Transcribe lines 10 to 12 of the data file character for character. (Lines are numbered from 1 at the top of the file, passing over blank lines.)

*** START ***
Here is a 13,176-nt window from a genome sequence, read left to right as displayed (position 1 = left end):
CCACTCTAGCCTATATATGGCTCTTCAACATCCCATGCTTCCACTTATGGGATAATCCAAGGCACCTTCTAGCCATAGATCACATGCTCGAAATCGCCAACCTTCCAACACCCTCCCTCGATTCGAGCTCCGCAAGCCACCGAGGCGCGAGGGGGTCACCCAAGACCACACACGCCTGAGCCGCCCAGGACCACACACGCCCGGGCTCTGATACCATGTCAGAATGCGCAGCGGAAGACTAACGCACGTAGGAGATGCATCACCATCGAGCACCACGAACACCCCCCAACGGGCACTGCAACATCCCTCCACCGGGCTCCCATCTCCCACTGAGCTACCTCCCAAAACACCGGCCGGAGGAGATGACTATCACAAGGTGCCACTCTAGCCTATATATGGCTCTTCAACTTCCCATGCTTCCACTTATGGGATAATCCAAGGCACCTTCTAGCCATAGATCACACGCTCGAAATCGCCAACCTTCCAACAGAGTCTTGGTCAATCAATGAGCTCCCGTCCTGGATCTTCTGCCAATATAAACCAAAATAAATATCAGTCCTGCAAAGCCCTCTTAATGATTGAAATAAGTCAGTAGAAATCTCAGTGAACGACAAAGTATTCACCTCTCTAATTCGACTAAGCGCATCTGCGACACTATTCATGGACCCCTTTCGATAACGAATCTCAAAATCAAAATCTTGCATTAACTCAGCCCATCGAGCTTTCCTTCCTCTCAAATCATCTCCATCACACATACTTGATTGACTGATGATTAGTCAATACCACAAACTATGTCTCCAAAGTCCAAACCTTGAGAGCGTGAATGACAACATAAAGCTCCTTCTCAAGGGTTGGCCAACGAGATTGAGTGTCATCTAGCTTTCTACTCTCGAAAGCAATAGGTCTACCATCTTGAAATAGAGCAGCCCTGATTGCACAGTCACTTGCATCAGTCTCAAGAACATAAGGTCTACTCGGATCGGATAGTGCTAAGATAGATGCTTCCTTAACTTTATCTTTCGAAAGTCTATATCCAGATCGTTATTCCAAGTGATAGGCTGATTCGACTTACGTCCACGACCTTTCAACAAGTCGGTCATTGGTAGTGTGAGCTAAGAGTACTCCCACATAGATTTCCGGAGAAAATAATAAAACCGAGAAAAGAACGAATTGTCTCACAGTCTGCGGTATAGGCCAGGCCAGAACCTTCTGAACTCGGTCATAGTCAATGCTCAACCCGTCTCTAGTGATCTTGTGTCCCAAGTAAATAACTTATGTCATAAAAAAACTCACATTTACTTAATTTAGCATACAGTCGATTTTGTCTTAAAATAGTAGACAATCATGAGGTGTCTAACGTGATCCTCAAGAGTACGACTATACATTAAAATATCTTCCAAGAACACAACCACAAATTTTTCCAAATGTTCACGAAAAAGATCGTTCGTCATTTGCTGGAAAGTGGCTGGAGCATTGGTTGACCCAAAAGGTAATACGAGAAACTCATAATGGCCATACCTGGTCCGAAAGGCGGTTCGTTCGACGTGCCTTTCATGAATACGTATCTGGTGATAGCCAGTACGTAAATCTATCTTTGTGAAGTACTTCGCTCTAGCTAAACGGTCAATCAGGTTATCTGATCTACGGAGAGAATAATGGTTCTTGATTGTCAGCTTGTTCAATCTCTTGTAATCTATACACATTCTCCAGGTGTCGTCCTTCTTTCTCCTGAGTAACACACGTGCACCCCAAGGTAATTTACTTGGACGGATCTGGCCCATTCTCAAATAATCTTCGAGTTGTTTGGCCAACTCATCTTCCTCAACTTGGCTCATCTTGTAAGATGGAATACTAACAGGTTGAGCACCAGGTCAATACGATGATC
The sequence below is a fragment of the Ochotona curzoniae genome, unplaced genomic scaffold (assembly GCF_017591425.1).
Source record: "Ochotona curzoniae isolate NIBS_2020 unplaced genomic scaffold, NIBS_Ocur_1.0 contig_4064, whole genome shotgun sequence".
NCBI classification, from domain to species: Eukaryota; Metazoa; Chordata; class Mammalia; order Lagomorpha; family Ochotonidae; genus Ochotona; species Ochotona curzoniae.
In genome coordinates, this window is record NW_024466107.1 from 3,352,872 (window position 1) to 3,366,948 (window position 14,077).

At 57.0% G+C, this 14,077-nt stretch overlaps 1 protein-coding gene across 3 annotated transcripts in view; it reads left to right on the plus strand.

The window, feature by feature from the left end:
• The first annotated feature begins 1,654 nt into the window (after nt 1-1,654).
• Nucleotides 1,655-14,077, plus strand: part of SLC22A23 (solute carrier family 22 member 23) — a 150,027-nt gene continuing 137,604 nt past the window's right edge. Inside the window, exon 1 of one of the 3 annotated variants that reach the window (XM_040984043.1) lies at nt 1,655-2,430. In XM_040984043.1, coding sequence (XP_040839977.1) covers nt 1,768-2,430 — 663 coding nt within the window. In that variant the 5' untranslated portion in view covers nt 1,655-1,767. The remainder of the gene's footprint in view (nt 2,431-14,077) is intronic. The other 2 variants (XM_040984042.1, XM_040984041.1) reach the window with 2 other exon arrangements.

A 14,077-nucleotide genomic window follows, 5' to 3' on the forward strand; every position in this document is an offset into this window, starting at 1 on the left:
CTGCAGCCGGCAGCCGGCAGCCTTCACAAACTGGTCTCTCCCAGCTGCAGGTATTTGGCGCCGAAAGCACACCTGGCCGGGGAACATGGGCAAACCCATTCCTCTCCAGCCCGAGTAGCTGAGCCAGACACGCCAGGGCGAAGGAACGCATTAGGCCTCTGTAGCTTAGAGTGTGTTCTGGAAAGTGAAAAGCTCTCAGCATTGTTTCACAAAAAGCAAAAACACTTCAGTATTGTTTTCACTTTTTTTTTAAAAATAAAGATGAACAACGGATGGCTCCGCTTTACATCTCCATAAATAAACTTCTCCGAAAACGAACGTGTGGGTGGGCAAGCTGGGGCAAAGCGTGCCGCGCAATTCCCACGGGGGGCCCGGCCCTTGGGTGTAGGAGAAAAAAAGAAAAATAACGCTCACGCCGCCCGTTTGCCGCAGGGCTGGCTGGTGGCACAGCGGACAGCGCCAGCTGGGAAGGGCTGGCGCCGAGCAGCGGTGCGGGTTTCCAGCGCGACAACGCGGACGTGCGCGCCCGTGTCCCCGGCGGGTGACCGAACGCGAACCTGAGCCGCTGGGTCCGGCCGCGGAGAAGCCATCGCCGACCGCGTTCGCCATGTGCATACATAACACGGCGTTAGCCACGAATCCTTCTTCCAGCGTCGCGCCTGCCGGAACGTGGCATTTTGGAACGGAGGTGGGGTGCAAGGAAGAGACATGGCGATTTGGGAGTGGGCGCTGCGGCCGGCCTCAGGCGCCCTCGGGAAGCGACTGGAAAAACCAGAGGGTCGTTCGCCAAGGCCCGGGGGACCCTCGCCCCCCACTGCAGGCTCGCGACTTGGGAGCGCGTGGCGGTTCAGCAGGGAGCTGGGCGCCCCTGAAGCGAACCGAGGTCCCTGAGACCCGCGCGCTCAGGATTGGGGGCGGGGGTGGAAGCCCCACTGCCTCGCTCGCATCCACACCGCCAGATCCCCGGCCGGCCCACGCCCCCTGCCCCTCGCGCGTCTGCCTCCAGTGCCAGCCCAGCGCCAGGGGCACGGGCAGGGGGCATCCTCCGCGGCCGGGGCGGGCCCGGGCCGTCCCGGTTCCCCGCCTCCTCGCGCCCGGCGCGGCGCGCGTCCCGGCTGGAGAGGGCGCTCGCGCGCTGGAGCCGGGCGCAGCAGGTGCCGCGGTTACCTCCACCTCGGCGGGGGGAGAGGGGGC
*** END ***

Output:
• Nucleotides 1,655-14,077, plus strand: part of SLC22A23 (solute carrier family 22 member 23) — a 150,027-nt gene continuing 137,604 nt past the window's right edge. Inside the window, exon 1 of one of the 3 annotated variants that reach the window (XM_040984043.1) lies at nt 1,655-2,430. In XM_040984043.1, coding sequence (XP_040839977.1) covers nt 1,768-2,430 — 663 coding nt within the window. In that variant the 5' untranslated portion in view covers nt 1,655-1,767. The remainder of the gene's footprint in view (nt 2,431-14,077) is intronic. The other 2 variants (XM_040984042.1, XM_040984041.1) reach the window with 2 other exon arrangements.

A 14,077-nucleotide genomic window follows, 5' to 3' on the forward strand; every position in this document is an offset into this window, starting at 1 on the left:
CTGCAGCCGGCAGCCGGCAGCCTTCACAAACTGGTCTCTCCCAGCTGCAGGTATTTGGCGCCGAAAGCACACCTGGCCGGGGAACATGGGCAAACCCATTCCTCTCCAGCCCGAGTAGCTGAGCCAGACACGCCAGGGCGAAGGAACGCATTAGGCCTCTGTAGCTTAGAGTGTGTTCTGGAAAGTGAAAAGCTCTCAGCATTGTTTCACAAAAAGCAAAAACACTTCAGTATTGTTTTCACTTTTTTTTTAAAAATAAAGATGAACAACGGATGGCTCCGCTTTACATCTCCATAAATAAACTTCTCCGAAAACGAACGTGTGGGTGGGCAAGCTGGGGCAAAGCGTGCCGCGCAATTCCCACGGGGGGCCCGGCCCTTGGGTGTAGGAGAAAAAAAGAAAAATAACGCTCACGCCGCCCGTTTGCCGCAGGGCTGGCTGGTGGCACAGCGGACAGCGCCAGCTGGGAAGGGCTGGCGCCGAGCAGCGGTGCGGGTTTCCAGCGCGACAACGCGGACGTGCGCGCCCGTGTCCCCGGCGGGTGACCGAACGCGAACCTGAGCCGCTGGGTCCGGCCGCGGAGAAGCCATCGCCGACCGCGTTCGCCATGTGCATACATAACACGGCGTTAGCCACGAATCCTTCTTCCAGCGTCGCGCCTGCCGGAACGTGGCATTTTGGAACGGAGGTGGGGTGCAAGGAAGAGACATGGCGATTTGGGAGTGGGCGCTGCGGCCGGCCTCAGGCGCCCTCGGGAAGCGACTGGAAAAACCAGAGGGTCGTTCGCCAAGGCCCGGGGGACCCTCGCCCCCCACTGCAGGCTCGCGACTTGGGAGCGCGTGGCGGTTCAGCAGGGAGCTGGGCGCCCCTGAAGCGAACCGAGGTCCCTGAGACCCGCGCGCTCAGGATTGGGGGCGGGGGTGGAAGCCCCACTGCCTCGCTCGCATCCACACCGCCAGATCCCCGGCCGGCCCACGCCCCCTGCCCCTCGCGCGTCTGCCTCCAGTGCCAGCCCAGCGCCAGGGGCACGGGCAGGGGGCATCCTCCGCGGCCGGGGCGGGCCCGGGCCGTCCCGGTTCCCCGCCTCCTCGCGCCCGGCGCGGCGCGCGTCCCGGCTGGAGAGGGCGCTCGCGCGCTGGAGCCGGGCGCAGCAGGTGCCGCGGTTACCTCCACCTCGGCGGGGGGAGAGGGGGC